Oh, that. I started to explain about sweet Mr. W and how he is a regular patron and we know that he is hard of hearing. 

The man cut me off. Well, he should get his hearing problems taken care of! There was more grouching about how libraries have changed and not in a good way and aren't they supposed to be quiet and what was it with all of these people talking, all of these mothers and their crying babies and why couldn't they control their crying babies--

My ears were ringing at this point, worse than those blaringly loud concert nights, and now I was sputtering defenses of the people who needed help with the printer, the mothers with the crying babies (not that there were any around at the moment) but they were welcome in the library too, 

and Maybe, I said, gently, quietly, You would be happier at the main library, where there is a quiet room? Because this library, our library, doesn't have a quiet room. 

The manager came out then to resolve the situation, not that it could really be resolved. The man wanted quiet, wanted shushing, but the world has changed. Sometimes the library is loud. Some of our patrons are loud. I am loud. 

Or I guess I should say, I AM LOUD. 

I promise I'll try to keep my voice down in your living room or at a quiet restaurant, but when I am chatting with Mr. W, at the help desk, PLEASE DON'T SHUSH ME. 

Sunday, November 6, 2022

First, there was a wedding

and then there was a funeral. The wedding, we planned for over a year. The funeral, we took care of in less than an hour. 

And how efficient it was and easy, the funeral director so calm and gentle in his suit. The box of tissues on the table, an offer of bottled water. He opened his laptop and pulled up what I realized must be a fill-in-the-blank form. He called my father-in-law by his first name, but added a mister. And where was Mr. Richard born? And what brought y’all down here? And was Mr. Richard in the service? And what branch of the service was Mr. Richard in?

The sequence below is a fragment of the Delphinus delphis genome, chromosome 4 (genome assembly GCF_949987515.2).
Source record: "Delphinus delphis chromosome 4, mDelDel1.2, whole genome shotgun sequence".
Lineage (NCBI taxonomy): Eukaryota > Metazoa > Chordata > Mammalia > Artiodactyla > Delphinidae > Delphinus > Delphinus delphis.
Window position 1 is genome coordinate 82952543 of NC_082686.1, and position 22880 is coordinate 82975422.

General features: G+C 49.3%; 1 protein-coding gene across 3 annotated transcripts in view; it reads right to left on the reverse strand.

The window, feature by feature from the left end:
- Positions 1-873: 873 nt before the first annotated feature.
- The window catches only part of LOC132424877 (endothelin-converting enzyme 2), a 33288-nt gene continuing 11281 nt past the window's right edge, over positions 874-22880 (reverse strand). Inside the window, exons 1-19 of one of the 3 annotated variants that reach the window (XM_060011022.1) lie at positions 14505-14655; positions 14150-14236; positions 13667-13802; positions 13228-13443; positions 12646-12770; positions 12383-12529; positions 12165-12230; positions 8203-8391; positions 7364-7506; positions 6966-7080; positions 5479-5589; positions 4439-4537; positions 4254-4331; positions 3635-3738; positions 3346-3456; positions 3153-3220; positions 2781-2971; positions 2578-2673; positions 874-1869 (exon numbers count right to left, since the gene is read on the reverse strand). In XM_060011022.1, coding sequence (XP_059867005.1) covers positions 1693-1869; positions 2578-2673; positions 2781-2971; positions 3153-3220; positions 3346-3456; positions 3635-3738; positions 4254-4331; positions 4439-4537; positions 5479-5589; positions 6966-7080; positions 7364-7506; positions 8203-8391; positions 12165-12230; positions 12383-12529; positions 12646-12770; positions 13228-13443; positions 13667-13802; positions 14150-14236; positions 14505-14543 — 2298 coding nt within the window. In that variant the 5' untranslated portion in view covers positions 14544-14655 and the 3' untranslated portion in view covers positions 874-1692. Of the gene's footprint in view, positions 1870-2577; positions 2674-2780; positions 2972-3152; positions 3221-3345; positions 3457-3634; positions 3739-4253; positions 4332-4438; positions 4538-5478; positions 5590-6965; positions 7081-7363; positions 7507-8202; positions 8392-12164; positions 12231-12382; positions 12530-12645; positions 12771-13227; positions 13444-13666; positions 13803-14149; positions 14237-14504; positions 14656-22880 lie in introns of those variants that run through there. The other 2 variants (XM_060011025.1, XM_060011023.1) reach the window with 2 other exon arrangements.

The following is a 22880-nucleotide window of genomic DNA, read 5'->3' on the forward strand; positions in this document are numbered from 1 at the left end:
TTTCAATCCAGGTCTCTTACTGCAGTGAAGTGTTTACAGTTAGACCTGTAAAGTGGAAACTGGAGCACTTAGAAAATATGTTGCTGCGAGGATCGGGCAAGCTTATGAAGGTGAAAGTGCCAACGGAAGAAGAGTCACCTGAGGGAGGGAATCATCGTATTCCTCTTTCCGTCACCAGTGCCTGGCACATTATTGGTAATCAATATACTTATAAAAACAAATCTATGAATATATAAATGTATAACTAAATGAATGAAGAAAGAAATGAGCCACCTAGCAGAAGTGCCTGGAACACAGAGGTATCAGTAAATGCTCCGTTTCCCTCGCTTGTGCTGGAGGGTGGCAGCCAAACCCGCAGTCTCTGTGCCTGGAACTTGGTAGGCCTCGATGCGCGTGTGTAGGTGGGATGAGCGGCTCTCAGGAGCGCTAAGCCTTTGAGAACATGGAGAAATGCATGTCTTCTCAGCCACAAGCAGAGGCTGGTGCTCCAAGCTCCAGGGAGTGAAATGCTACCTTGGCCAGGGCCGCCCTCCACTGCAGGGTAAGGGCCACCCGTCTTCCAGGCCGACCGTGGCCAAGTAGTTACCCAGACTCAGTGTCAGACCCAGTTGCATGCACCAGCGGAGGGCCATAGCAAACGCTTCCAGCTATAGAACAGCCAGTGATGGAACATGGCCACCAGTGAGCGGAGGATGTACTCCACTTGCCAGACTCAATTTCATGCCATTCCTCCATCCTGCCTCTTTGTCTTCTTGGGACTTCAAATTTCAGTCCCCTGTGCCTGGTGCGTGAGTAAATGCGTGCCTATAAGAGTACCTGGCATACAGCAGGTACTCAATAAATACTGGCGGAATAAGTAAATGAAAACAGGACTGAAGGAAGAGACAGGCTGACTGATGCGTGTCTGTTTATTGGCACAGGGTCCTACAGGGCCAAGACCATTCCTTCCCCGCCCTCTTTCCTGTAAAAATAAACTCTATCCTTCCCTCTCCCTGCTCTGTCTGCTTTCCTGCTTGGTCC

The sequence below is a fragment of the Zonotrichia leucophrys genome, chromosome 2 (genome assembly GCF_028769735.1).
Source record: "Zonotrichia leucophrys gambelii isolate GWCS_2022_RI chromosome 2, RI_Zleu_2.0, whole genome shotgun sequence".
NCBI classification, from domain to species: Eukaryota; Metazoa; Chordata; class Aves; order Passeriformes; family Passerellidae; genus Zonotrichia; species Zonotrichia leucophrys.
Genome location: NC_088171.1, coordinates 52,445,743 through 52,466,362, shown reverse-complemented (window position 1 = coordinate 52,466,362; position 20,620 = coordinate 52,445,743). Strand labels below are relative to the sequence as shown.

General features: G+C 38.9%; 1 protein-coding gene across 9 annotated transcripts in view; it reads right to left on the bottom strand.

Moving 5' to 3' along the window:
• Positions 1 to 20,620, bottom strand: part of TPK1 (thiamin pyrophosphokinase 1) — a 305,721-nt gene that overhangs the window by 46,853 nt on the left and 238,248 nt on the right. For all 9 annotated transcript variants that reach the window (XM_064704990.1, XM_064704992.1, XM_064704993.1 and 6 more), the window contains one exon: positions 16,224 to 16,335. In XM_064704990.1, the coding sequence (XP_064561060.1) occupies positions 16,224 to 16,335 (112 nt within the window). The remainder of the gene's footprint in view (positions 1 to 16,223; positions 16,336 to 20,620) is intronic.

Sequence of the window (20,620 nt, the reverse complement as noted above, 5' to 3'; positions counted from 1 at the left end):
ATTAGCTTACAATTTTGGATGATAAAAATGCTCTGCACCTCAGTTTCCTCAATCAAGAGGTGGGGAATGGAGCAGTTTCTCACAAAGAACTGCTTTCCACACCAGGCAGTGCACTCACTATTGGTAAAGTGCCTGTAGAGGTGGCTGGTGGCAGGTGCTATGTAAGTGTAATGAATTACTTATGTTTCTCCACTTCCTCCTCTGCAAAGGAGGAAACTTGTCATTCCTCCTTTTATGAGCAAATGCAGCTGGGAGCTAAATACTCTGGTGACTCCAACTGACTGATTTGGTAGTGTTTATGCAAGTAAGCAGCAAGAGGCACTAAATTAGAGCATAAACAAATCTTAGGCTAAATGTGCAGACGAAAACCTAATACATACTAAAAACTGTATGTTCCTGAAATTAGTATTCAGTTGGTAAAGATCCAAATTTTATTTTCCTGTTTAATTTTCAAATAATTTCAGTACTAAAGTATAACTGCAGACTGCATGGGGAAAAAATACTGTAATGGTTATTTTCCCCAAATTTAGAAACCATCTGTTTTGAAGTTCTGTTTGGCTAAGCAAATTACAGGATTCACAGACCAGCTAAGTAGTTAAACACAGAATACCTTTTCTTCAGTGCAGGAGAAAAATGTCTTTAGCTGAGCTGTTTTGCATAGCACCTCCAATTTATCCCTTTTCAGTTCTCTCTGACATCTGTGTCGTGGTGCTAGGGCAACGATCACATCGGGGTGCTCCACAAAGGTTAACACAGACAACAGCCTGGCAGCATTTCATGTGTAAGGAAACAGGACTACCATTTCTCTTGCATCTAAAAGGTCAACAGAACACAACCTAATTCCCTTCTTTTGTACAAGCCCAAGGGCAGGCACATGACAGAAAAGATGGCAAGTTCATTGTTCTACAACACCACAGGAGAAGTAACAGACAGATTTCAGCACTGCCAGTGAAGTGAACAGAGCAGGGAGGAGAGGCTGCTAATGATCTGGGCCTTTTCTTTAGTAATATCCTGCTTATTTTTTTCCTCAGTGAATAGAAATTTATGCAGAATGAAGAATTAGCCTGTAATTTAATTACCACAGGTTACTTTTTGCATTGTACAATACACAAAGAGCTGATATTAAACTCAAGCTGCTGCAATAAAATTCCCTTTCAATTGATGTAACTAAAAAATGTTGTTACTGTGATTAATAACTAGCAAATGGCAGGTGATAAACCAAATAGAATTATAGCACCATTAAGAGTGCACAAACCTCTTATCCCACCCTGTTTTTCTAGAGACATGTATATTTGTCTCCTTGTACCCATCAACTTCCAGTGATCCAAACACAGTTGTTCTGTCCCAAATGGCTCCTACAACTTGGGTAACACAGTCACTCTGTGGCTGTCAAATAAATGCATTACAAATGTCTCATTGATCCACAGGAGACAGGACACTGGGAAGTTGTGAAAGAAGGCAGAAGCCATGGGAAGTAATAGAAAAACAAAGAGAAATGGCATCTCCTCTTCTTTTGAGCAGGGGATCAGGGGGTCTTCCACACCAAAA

And kindly to my mother-in-law: How long were you and Mr. Richard married? Fifty-eight years? Hmm. He was typing on his laptop and looking over the top of it, stopping every now and then to let us all collect our thoughts. 

I don’t know what all of our thoughts were. I know mine were a mixture of all the words for stunned. The loss of my father-in-law and how his kind face kept floating up in my mind. The time my college boyfriend took me home to meet his dad and mom, how kind they both were and welcoming, taking us out to a show at the Grand Ole Opry and then to dance at country and western bar. Me, a manic Yankee girl from Connecticut, doing some kind of country western showdown whirl around the dance floor with my soon-to-be father-in-law. 

He was a good person. I know everyone says this when someone dies, but in his case it is all true. A good husband. A good father and grandfather. A good friend. 

But back in the funeral director’s office, I was amazed at how smoothly and quickly the process was going. Putting the finishing touches on the obituary and the service, selecting the coffin. And why wouldn’t it all be smooth and quick with this clean-cut man in his suit? He must’ve done this thing a thousand times. 

And that had clearly been enough times to know that it was the very first time for us. 

A week ago we were at a wedding and now we were going to a funeral. The planned for a year wedding. The planned for an hour funeral. Both had the food, the flowers, the music. The loved ones gathering. The laughing and crying together.